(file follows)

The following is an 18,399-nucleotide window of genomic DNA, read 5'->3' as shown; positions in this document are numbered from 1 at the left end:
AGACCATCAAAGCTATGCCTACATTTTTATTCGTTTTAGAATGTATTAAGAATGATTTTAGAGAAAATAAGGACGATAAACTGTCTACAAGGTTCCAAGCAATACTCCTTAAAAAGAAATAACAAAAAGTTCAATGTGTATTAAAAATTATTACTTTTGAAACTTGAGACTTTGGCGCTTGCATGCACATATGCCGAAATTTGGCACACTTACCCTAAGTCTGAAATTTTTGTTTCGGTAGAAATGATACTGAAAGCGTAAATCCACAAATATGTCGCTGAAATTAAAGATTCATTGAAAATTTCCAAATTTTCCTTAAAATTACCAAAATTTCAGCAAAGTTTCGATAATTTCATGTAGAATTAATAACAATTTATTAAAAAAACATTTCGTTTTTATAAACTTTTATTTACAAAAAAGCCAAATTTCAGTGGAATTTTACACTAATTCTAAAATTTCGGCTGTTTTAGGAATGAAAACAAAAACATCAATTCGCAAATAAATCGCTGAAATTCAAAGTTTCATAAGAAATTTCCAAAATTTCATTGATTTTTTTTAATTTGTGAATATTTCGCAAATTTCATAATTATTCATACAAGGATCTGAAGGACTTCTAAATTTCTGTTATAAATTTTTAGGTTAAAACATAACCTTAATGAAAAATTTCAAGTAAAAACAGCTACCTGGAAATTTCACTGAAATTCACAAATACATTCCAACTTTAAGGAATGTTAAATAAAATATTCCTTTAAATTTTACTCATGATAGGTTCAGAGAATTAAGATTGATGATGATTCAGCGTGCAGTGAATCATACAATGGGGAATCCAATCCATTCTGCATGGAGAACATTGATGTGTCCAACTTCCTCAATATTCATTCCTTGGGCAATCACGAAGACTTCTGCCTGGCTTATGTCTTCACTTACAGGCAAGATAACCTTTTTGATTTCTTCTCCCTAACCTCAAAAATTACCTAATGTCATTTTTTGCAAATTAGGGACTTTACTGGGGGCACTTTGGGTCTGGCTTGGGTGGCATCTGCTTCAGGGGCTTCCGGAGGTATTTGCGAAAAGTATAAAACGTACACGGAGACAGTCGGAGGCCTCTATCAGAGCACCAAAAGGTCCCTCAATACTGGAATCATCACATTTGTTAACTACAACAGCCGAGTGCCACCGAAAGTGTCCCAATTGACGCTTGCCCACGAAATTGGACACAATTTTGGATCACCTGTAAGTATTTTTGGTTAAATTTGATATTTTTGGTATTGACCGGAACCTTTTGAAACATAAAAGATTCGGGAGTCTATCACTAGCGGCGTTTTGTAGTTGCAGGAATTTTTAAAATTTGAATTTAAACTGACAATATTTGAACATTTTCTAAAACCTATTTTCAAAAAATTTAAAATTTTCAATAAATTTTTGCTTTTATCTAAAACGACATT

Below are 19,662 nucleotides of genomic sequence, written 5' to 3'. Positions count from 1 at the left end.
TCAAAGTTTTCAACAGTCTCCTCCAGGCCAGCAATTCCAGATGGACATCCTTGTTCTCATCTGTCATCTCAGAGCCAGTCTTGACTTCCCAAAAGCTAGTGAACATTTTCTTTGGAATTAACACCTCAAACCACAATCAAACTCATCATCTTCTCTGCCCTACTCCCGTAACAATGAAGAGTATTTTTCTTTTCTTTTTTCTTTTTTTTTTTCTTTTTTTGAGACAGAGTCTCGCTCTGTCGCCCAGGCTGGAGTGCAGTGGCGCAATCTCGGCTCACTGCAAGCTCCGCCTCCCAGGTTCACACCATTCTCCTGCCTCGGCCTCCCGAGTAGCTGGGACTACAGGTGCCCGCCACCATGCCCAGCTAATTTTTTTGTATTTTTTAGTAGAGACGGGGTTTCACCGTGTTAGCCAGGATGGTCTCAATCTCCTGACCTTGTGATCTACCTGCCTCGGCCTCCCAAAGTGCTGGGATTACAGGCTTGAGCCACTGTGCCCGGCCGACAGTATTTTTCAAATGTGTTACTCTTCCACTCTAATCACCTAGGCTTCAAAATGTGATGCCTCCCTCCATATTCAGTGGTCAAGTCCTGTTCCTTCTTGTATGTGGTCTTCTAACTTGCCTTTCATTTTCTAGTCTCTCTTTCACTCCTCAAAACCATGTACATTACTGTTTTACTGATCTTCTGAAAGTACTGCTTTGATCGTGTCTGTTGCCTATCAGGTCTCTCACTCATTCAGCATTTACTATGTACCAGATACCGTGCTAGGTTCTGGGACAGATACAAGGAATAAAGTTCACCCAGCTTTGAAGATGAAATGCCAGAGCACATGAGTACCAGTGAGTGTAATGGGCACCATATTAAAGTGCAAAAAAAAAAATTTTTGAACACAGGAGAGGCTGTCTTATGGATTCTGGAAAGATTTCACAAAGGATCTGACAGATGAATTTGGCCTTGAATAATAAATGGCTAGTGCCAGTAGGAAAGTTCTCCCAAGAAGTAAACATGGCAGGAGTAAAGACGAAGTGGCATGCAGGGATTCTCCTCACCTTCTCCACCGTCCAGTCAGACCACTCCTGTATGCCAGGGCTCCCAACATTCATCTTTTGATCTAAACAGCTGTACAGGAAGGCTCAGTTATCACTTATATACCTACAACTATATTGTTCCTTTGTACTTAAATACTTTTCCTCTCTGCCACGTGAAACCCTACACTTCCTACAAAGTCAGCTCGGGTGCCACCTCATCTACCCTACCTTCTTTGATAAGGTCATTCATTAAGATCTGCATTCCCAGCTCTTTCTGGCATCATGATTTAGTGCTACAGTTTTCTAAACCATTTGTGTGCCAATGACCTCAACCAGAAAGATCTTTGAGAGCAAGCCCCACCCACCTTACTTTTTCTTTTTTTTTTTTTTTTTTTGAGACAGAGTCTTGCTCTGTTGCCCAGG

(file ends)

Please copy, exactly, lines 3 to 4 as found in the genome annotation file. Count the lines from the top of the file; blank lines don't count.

Below are 19,662 nucleotides of genomic sequence, written 5' to 3'. Positions count from 1 at the left end.
TCAAAGTTTTCAACAGTCTCCTCCAGGCCAGCAATTCCAGATGGACATCCTTGTTCTCATCTGTCATCTCAGAGCCAGTCTTGACTTCCCAAAAGCTAGTGAACATTTTCTTTGGAATTAACACCTCAAACCACAATCAAACTCATCATCTTCTCTGCCCTACTCCCGTAACAATGAAGAGTATTTTTCTTTTCTTTTTTCTTTTTTTTTTTCTTTTTTTGAGACAGAGTCTCGCTCTGTCGCCCAGGCTGGAGTGCAGTGGCGCAATCTCGGCTCACTGCAAGCTCCGCCTCCCAGGTTCACACCATTCTCCTGCCTCGGCCTCCCGAGTAGCTGGGACTACAGGTGCCCGCCACCATGCCCAGCTAATTTTTTTGTATTTTTTAGTAGAGACGGGGTTTCACCGTGTTAGCCAGGATGGTCTCAATCTCCTGACCTTGTGATCTACCTGCCTCGGCCTCCCAAAGTGCTGGGATTACAGGCTTGAGCCACTGTGCCCGGCCGACAGTATTTTTCAAATGTGTTACTCTTCCACTCTAATCACCTAGGCTTCAAAATGTGATGCCTCCCTCCATATTCAGTGGTCAAGTCCTGTTCCTTCTTGTATGTGGTCTTCTAACTTGCCTTTCATTTTCTAGTCTCTCTTTCACTCCTCAAAACCATGTACATTACTGTTTTACTGATCTTCTGAAAGTACTGCTTTGATCGTGTCTGTTGCCTATCAGGTCTCTCACTCATTCAGCATTTACTATGTACCAGATACCGTGCTAGGTTCTGGGACAGATACAAGGAATAAAGTTCACCCAGCTTTGAAGATGAAATGCCAGAGCACATGAGTACCAGTGAGTGTAATGGGCACCATATTAAAGTGCAAAAAAAAAAATTTTTGAACACAGGAGAGGCTGTCTTATGGATTCTGGAAAGATTTCACAAAGGATCTGACAGATGAATTTGGCCTTGAATAATAAATGGCTAGTGCCAGTAGGAAAGTTCTCCCAAGAAGTAAACATGGCAGGAGTAAAGACGAAGTGGCATGCAGGGATTCTCCTCACCTTCTCCACCGTCCAGTCAGACCACTCCTGTATGCCAGGGCTCCCAACATTCATCTTTTGATCTAAACAGCTGTACAGGAAGGCTCAGTTATCACTTATATACCTACAACTATATTGTTCCTTTGTACTTAAATACTTTTCCTCTCTGCCACGTGAAACCCTACACTTCCTACAAAGTCAGCTCGGGTGCCACCTCATCTACCCTACCTTCTTTGATAAGGTCATTCATTAAGATCTGCATTCCCAGCTCTTTCTGGCATCATGATTTAGTGCTACAGTTTTCTAAACCATTTGTGTGCCAATGACCTCAACCAGAAAGATCTTTGAGAGCAAGCCCCACCCACCTTACTTTTTCTTTTTTTTTTTTTTTTTTTGAGACAGAGTCTTGCTCTGTTGCCCAGG